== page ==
Cocotinos-Sekotong is the second of what could one day be a small chain of Cocotinos resorts, in Indonesia and beyond. In January of 2008, having successfully completed and opened the first Cocotinos resort in Manado, the owner TM Wong decided to take a trip to the island of Lombok, his first trip there despite having visited the neighbouring island of Bali on numerous occasions.
TM had heard and read a lot about Lombok and he was not disappointed. The island was still relatively unspoilt, with rolling hills and exquisite white- and black- sand beaches. Together with James Millar, a close friend of many years, he hired a local guide, scoured the length and breath of the island in search of suitable beach-front land. Sites on Gili Trawangan and Gili Meno were considered but finally, the present site on Tanjung Empet in Sekotong Bay was selected and bought by the end of the five-day trip. Although the northern "gilis" (islands) of Trawangan, Meno and Air are already developed and on the tourist map, TM preferred the undeveloped south-west with its 13 "secret" Gilis for its tranquility and unspoilt beaches.
Design work started immediately, and in less than six months all building permits were obtained, a testament to the pro-development policies of the local government. Work on the perimeter rubble-stone wall started in September 2008 and the main building works commenced in April 2009.
A local contractor was engaged to carry out the project. With labour from the nearby villages and skilled workers from Java, the resort was practically completed for soft opening on 1 August 2010.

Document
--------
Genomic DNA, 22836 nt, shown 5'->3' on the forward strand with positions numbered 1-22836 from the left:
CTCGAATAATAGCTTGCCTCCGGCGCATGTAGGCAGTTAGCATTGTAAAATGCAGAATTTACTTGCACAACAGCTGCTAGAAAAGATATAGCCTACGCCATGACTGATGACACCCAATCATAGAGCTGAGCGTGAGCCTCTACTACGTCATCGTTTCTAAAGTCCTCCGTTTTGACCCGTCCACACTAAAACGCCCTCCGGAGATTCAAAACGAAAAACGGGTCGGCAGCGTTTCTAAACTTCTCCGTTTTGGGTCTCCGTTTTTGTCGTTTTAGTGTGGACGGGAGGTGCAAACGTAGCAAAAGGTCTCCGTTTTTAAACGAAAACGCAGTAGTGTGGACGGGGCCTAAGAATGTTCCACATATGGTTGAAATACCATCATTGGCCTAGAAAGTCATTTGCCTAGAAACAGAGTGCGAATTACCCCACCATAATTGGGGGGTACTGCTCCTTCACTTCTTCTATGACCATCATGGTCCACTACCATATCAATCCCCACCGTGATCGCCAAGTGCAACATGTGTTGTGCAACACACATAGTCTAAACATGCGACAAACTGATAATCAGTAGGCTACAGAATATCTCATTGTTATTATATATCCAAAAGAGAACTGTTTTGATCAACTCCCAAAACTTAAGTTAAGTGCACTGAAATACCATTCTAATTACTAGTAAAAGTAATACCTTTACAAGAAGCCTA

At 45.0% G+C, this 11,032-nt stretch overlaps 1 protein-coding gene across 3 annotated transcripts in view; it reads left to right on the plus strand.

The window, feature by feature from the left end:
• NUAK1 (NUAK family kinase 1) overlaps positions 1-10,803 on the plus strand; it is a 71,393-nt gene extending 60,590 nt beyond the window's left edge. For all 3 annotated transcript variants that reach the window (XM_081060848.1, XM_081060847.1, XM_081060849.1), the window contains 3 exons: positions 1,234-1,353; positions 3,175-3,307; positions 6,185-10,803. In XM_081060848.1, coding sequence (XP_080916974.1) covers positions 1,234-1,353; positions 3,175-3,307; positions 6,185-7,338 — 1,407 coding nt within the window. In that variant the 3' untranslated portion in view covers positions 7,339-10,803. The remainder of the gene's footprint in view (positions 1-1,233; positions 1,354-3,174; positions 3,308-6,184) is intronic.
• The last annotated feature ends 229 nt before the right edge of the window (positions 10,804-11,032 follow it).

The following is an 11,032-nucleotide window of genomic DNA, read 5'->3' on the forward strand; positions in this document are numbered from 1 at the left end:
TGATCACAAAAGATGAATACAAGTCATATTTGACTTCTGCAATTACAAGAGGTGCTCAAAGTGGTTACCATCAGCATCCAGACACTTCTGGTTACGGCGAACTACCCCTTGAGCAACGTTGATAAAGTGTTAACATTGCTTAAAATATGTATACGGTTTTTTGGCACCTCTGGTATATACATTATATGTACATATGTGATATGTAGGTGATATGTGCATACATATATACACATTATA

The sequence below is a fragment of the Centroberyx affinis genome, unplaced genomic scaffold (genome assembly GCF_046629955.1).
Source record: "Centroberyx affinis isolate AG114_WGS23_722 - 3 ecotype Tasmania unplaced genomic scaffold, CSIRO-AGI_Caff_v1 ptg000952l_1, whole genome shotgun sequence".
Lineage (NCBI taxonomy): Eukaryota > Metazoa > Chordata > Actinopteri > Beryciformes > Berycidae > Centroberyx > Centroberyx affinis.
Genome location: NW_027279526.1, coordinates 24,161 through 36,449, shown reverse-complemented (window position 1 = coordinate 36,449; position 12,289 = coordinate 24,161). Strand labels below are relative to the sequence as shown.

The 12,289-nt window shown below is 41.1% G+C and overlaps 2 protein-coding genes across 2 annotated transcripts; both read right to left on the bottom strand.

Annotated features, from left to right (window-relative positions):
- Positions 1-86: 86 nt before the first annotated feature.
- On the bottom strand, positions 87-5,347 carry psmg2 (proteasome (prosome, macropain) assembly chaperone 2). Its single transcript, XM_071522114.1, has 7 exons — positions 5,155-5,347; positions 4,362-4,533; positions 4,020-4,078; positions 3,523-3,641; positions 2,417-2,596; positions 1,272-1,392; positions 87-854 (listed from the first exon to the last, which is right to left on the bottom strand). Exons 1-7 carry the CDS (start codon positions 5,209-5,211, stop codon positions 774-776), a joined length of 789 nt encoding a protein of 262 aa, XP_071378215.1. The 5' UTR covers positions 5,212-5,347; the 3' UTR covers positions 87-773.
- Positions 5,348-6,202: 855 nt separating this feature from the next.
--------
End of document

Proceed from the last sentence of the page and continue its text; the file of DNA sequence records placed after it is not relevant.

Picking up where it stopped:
Local craftsmen were commissioned to produce fine teak furniture, terrazzo baths and basins, rattan furniture and intricate basket work that were specially designed for this resort by the owner himself, with the assistance of his local architect and project manager, Teddy Imato, who since August 2013 has taken on the role of General Manager. The resort is much richer and more charming as a result of such contribution by local talent. The unique landscaping featuring local fruit trees and tropical flowering shrubs was designed and laid out painstakingly by Scotsman, James Millar, who brought with him a wealth of international experience in landscaping.
A few months into the construction period, an additional parcel of land adjacent to the resort was purchased and integrated with the main parcel, thus adding a private cove to the left of the resort and extending the beach front to over 300m. This private cove is where exclusive villas will be constructed in the future. With such a planned expansion, it is envisaged that Cocotinos will one day be 40-room property, up from its present allocation of 28 room keys.
An enterprising local Sasak woman by the name of Ibu Makram was an integral part of the resort during its development. She had lived on the land for over 40 years, raising cows, goats and chickens while looking after the land on behalf of the previous owners. During the construction of the resort, she cooked and did the laundry for management, staff and workers alike, while her children helped with site security and land clearance. All who knew her cannot forget her "kopi asin" or salty coffee, which became the required drink of the day. Ibu Makram's new home in the nearby village of Tawun will be included in a land tour offered by Cocotinos-Sekotong that features local culture and everyday village life.
To cater to the growing demand for room nights during the high season, work on an additional 8 Garden Rooms commenced in Dec 2011. These new rooms will come into operation on 1 July 2012, bringing the total number of rooms and villas in Cocotinos Sekotong to 36